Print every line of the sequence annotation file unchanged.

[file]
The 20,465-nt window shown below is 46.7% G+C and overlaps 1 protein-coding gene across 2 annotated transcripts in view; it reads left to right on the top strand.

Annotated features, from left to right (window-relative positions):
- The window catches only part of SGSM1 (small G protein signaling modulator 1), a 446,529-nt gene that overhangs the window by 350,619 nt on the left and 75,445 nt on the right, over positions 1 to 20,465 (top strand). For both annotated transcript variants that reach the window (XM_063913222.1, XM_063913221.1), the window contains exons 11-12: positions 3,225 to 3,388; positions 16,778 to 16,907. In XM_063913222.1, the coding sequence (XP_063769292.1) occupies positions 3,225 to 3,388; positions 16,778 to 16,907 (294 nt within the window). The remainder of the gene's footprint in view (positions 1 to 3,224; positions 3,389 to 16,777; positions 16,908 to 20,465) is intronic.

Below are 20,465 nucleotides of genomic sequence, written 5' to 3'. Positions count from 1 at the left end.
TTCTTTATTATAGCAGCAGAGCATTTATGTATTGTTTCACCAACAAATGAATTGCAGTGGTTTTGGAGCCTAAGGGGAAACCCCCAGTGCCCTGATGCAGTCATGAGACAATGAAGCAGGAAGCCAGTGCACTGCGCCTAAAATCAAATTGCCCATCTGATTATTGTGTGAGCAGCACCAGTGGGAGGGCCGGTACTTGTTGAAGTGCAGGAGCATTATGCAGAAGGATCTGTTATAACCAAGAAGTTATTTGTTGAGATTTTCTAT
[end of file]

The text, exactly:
The 20,465-nt window shown below is 46.7% G+C and overlaps 1 protein-coding gene across 2 annotated transcripts in view; it reads left to right on the top strand.

Annotated features, from left to right (window-relative positions):
- The window catches only part of SGSM1 (small G protein signaling modulator 1), a 446,529-nt gene that overhangs the window by 350,619 nt on the left and 75,445 nt on the right, over positions 1 to 20,465 (top strand). For both annotated transcript variants that reach the window (XM_063913222.1, XM_063913221.1), the window contains exons 11-12: positions 3,225 to 3,388; positions 16,778 to 16,907. In XM_063913222.1, the coding sequence (XP_063769292.1) occupies positions 3,225 to 3,388; positions 16,778 to 16,907 (294 nt within the window). The remainder of the gene's footprint in view (positions 1 to 3,224; positions 3,389 to 16,777; positions 16,908 to 20,465) is intronic.

Below are 20,465 nucleotides of genomic sequence, written 5' to 3'. Positions count from 1 at the left end.
TTCTTTATTATAGCAGCAGAGCATTTATGTATTGTTTCACCAACAAATGAATTGCAGTGGTTTTGGAGCCTAAGGGGAAACCCCCAGTGCCCTGATGCAGTCATGAGACAATGAAGCAGGAAGCCAGTGCACTGCGCCTAAAATCAAATTGCCCATCTGATTATTGTGTGAGCAGCACCAGTGGGAGGGCCGGTACTTGTTGAAGTGCAGGAGCATTATGCAGAAGGATCTGTTATAACCAAGAAGTTATTTGTTGAGATTTTCTAT